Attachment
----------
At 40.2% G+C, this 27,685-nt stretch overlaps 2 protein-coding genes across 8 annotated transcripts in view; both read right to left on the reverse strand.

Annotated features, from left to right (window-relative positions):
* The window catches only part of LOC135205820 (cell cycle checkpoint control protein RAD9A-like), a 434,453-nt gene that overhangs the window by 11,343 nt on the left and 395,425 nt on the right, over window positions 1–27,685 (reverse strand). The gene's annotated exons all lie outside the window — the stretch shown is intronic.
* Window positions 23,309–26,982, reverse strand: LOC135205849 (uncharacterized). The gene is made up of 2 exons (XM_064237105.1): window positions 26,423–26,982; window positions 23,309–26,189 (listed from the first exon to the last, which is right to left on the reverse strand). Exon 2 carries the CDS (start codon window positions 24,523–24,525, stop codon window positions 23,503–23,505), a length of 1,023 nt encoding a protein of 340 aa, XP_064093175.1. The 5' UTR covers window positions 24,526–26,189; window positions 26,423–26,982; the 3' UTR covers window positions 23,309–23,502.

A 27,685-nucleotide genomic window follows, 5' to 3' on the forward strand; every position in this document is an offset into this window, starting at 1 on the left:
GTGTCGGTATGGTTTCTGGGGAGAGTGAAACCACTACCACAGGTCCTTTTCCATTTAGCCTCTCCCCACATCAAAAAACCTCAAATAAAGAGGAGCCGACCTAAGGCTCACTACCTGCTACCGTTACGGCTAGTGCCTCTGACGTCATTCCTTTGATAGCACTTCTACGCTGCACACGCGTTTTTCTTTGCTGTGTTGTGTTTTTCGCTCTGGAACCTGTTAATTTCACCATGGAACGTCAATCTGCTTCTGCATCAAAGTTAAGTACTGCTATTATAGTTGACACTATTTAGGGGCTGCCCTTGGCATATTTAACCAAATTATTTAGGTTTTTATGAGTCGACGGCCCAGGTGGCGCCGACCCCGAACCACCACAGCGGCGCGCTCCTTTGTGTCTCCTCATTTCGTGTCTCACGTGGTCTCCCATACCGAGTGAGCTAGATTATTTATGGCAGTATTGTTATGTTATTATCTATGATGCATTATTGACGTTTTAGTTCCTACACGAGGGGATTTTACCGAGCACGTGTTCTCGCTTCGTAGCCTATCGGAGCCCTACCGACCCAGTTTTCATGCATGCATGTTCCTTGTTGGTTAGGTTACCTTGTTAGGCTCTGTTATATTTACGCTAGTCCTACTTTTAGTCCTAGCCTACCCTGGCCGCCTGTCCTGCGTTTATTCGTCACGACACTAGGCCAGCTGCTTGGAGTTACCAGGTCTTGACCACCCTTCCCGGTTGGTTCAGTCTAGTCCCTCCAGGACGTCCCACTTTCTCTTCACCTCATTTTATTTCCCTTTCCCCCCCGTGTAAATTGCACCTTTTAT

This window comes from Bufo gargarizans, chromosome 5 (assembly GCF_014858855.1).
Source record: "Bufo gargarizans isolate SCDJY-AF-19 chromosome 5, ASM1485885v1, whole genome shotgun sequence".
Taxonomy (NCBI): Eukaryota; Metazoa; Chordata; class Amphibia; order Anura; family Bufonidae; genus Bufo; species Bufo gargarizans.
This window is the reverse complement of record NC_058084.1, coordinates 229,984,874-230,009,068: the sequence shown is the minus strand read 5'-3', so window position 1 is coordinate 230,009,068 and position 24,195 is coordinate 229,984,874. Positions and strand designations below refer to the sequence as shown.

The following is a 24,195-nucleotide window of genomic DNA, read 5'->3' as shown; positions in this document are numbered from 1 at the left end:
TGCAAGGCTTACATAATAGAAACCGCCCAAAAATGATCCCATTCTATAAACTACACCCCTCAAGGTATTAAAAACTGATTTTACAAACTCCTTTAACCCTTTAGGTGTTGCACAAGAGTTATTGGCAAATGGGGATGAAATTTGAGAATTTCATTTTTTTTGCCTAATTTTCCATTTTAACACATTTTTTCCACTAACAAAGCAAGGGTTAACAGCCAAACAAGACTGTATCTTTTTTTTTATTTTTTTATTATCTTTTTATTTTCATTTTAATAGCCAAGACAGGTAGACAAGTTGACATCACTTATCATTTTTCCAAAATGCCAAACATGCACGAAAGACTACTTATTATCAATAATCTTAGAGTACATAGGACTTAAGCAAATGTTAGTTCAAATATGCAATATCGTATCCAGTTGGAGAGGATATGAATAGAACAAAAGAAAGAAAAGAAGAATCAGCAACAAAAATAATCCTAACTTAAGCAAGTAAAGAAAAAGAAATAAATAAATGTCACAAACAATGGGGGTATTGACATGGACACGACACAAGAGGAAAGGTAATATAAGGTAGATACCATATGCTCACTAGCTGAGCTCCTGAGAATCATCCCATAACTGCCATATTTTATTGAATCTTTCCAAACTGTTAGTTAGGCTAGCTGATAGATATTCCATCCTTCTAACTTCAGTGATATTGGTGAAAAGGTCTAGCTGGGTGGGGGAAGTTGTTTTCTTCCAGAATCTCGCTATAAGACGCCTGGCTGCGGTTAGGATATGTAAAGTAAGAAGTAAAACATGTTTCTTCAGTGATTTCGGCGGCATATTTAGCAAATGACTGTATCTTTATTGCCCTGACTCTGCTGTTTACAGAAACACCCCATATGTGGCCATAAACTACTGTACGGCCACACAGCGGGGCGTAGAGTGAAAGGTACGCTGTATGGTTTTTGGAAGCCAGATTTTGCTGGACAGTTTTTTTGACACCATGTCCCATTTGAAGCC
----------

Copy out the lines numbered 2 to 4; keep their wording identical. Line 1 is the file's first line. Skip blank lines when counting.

Annotated features, from left to right (window-relative positions):
* The window catches only part of LOC135205820 (cell cycle checkpoint control protein RAD9A-like), a 434,453-nt gene that overhangs the window by 11,343 nt on the left and 395,425 nt on the right, over window positions 1–27,685 (reverse strand). The gene's annotated exons all lie outside the window — the stretch shown is intronic.
* Window positions 23,309–26,982, reverse strand: LOC135205849 (uncharacterized). The gene is made up of 2 exons (XM_064237105.1): window positions 26,423–26,982; window positions 23,309–26,189 (listed from the first exon to the last, which is right to left on the reverse strand). Exon 2 carries the CDS (start codon window positions 24,523–24,525, stop codon window positions 23,503–23,505), a length of 1,023 nt encoding a protein of 340 aa, XP_064093175.1. The 5' UTR covers window positions 24,526–26,189; window positions 26,423–26,982; the 3' UTR covers window positions 23,309–23,502.